While building the most recent ND.edu, I ran into a little iOS 5.1 bug (at least I think it’s a bug). One of the features of the site is a menu with “position:fixed”. Another feature is we load a number of top-level pages on to the homepage for larger screens. So the functionality is such that, if someone is on the homepage, and they click one of the main navigation items, we scroll them to that section rather than loading that page. But we quickly ran into an issue on iOS devices.
Over the past couple of months, our group over at the @NDWebTeam has been redesigning the main ND.edu website. What we quickly realized is that ND.edu has a lot of lists. And since part of our design process was to have the site scale from mobile to wide-screen, we wanted to make use of css3 columns to shiny-up those lists. In the past, we would have floated the list items with set widths, but this is 2012 and we don’t want to do that anymore. Outlined below is the progression our designer Philip Zastrow and I went through to get these lists functioning how they should.
So first thing to do is set the column count and gap. This is where we ran into our first problem.
Back in November, Chas Grundy wrote about our emergency procedure for ND.edu. When we implemented this feature for ND.edu, we based the functionality on a single-source file. This gave the ability to update the message on both ND.edu and emergency.nd.edu quickly and easily. The added bonus to this approach is that we could then use that same file to build a script that could be used on any Notre Dame site to display the emergency message. But I’m getting ahead of myself.
Last week I attended HighEdWeb which took place in Austin, TX. This was my first trip to this conference, and perhaps feeling a little over-ambitious, I co-presented a talk with programmer extraordinaire Jeremy Friesen titled “Feeding the Beast”, which was about encouraging API use around Notre Dame. I also took part in the poster presentation portion of the conference and presented on how we (Marketing and Communications) use a base theme to build all our sites which gives us a jump-start on accessibility and mobile on each design.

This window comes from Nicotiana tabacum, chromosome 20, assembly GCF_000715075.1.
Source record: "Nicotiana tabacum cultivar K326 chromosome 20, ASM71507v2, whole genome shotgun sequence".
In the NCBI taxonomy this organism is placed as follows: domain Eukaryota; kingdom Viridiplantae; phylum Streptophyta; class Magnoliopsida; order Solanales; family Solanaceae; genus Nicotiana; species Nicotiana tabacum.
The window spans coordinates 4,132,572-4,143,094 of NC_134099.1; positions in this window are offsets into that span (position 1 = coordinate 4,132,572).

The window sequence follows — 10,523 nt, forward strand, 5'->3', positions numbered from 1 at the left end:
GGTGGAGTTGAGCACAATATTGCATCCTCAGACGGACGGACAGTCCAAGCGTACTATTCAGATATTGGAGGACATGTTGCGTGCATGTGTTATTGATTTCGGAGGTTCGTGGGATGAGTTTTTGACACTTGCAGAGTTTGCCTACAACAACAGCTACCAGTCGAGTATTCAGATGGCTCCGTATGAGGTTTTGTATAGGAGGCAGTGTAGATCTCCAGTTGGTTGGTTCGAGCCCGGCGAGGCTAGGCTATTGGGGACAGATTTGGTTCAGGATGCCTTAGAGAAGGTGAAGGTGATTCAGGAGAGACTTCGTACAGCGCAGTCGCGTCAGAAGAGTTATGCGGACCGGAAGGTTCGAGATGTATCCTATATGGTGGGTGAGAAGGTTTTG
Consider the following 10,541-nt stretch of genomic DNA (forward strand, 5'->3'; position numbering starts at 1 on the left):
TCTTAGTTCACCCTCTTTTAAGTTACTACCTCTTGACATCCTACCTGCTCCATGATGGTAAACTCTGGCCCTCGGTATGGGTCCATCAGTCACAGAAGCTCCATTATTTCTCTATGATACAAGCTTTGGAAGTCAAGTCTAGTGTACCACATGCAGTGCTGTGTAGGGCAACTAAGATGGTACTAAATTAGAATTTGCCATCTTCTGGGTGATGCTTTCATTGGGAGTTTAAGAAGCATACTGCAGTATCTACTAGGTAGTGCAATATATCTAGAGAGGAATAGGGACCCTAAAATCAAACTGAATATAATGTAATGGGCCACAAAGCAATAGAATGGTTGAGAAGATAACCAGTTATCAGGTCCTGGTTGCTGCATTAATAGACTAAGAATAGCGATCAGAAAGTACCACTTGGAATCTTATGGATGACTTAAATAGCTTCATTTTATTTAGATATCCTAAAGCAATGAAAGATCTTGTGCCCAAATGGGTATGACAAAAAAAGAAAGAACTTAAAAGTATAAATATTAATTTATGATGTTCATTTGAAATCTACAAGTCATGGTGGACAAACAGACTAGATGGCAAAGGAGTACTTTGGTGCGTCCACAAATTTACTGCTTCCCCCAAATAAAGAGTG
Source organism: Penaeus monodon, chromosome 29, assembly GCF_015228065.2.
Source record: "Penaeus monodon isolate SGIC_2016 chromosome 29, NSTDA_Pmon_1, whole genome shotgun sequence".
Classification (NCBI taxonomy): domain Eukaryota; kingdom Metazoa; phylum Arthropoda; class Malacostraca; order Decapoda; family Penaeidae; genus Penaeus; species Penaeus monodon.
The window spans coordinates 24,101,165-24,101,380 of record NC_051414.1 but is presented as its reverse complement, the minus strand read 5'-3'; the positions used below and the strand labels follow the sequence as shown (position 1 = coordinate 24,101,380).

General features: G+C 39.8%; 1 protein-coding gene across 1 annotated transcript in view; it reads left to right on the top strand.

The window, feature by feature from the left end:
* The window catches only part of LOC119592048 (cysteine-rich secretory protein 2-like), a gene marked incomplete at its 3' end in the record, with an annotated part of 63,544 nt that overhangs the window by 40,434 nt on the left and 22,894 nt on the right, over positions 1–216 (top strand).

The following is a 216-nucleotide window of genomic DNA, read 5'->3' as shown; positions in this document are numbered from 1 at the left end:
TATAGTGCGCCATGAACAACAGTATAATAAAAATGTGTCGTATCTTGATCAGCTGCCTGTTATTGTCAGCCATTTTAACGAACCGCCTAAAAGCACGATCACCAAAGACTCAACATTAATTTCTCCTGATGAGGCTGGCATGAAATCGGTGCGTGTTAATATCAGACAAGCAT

The code for Jeremy’s and my talk and the visuals for my poster presentation are up on my GitHub account Also included are Jeremy’s and my notes for the talks we attended. Slides for the API presentation are on Speaker Deck.
As developers, there’s a number of things we should be sure to include into each site we build to help with accessibility. One of the most basic of these is access keys.
A couple days ago in a post-meeting chat I mentioned to my Project Manager Extraordinaire @GtownNick, that I’d like to extend our development time on custom sites by a couple of hours so we could spend a little more time to focus on responsive web design with each build. He responded that just the other day one of our clients was concerned because they resized the browser window on a recent project and elements of the design started to move around on the page. They stated that they would prefer to see a horizontal scroll-bar, rather than have the approved design change with the width of the window. I was confused by this this statement. Why would they not want the site to respond to different size screens?
After some thought I realized that their concerns and subsequent statement was entirely our fault.
It’s All About Sharing Content
One of the basic tenets behind the internet is sharing data. Initially, that was primarily done with HTML. But with the rise of web applications, sometimes plain HTML just won’t do. That’s where API’s and feeds come in. An application with a proper API allows other applications to query it for content and get that content back in a variety of formats, be it XML, JSON, or HTML. Feeds on the other hand are a one-way distribution of data, usually in XML format.
Repetitive Stress Injury (RSI) and I are long-time enemies. For me, it manifests as pain from the wrist of my right hand moving up to near the elbow. This started my senior year of college. Near the end of graduation I picked up my first ergonomic keyboard (an Adesso model) that followed me to my first post-college job as an audio engineer. Since those early days I’ve tried a half-dozen or so split keyboards and wide variety of ergonomic Logitech mice, all the while searching for that magical combination that would reduce or eliminate the aches and pains that is RSI.
Anyone who owns an iPhone 4 has experienced the beautiful new Retina Display. Text is amazing, colors are vibrant, but apps and sites that are not updated to handle this display usually look less than stellar. This is because the Retina Display, which has a display that is twice the resolution of most devices, scales images up so they appear to be the “correct size”. The solution to this is to target these devices using a media query and replace the graphics with a higher-quality version.
In the last article, we made our print stylesheet. Now we’re going to take that stylesheet and turn it into a basic mobile stylesheet. Now when I say basic, I’m talking VERY basic. This is not what you’re displaying to your iPhone and Android users.